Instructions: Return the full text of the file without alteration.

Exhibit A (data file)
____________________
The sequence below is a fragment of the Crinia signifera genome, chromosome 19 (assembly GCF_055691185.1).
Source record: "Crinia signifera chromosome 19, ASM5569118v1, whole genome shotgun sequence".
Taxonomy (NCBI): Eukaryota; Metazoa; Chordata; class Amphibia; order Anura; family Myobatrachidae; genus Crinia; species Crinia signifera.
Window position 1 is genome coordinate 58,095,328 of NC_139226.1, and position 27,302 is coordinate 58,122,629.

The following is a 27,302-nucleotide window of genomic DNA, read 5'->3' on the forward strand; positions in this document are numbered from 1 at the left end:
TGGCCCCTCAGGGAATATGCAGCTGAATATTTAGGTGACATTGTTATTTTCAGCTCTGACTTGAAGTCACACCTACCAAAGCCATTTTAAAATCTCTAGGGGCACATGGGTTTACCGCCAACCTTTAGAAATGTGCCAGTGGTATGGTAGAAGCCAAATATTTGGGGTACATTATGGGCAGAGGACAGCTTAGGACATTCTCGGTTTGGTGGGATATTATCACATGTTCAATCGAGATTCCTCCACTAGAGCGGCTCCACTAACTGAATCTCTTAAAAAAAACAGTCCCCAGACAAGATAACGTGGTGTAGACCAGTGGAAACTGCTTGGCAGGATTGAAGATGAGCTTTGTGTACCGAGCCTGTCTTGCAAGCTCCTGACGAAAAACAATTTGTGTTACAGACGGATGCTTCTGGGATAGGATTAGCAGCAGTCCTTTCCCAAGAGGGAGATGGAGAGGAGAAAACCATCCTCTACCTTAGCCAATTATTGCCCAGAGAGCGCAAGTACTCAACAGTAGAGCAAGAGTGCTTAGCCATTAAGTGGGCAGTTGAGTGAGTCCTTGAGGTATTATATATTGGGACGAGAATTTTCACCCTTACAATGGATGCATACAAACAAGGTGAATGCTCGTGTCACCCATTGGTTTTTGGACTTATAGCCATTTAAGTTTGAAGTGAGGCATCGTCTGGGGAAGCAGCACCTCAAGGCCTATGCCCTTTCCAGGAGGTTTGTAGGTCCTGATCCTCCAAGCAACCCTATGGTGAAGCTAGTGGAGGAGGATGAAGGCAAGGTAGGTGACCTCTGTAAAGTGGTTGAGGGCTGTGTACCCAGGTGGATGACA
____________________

The sequence below is a fragment of the Crinia signifera genome, chromosome 19 (assembly GCF_055691185.1).
Source record: "Crinia signifera chromosome 19, ASM5569118v1, whole genome shotgun sequence".
Taxonomy (NCBI): Eukaryota; Metazoa; Chordata; class Amphibia; order Anura; family Myobatrachidae; genus Crinia; species Crinia signifera.
Window position 1 is genome coordinate 58,095,328 of NC_139226.1, and position 27,302 is coordinate 58,122,629.

The following is a 27,302-nucleotide window of genomic DNA, read 5'->3' on the forward strand; positions in this document are numbered from 1 at the left end:
TGGCCCCTCAGGGAATATGCAGCTGAATATTTAGGTGACATTGTTATTTTCAGCTCTGACTTGAAGTCACACCTACCAAAGCCATTTTAAAATCTCTAGGGGCACATGGGTTTACCGCCAACCTTTAGAAATGTGCCAGTGGTATGGTAGAAGCCAAATATTTGGGGTACATTATGGGCAGAGGACAGCTTAGGACATTCTCGGTTTGGTGGGATATTATCACATGTTCAATCGAGATTCCTCCACTAGAGCGGCTCCACTAACTGAATCTCTTAAAAAAAACAGTCCCCAGACAAGATAACGTGGTGTAGACCAGTGGAAACTGCTTGGCAGGATTGAAGATGAGCTTTGTGTACCGAGCCTGTCTTGCAAGCTCCTGACGAAAAACAATTTGTGTTACAGACGGATGCTTCTGGGATAGGATTAGCAGCAGTCCTTTCCCAAGAGGGAGATGGAGAGGAGAAAACCATCCTCTACCTTAGCCAATTATTGCCCAGAGAGCGCAAGTACTCAACAGTAGAGCAAGAGTGCTTAGCCATTAAGTGGGCAGTTGAGTGAGTCCTTGAGGTATTATATATTGGGACGAGAATTTTCACCCTTACAATGGATGCATACAAACAAGGTGAATGCTCGTGTCACCCATTGGTTTTTGGACTTATAGCCATTTAAGTTTGAAGTGAGGCATCGTCTGGGGAAGCAGCACCTCAAGGCCTATGCCCTTTCCAGGAGGTTTGTAGGTCCTGATCCTCCAAGCAACCCTATGGTGAAGCTAGTGGAGGAGGATGAAGGCAAGGTAGGTGACCTCTGTAAAGTGGTTGAGGGCTGTGTACCCAGGTGGATGACA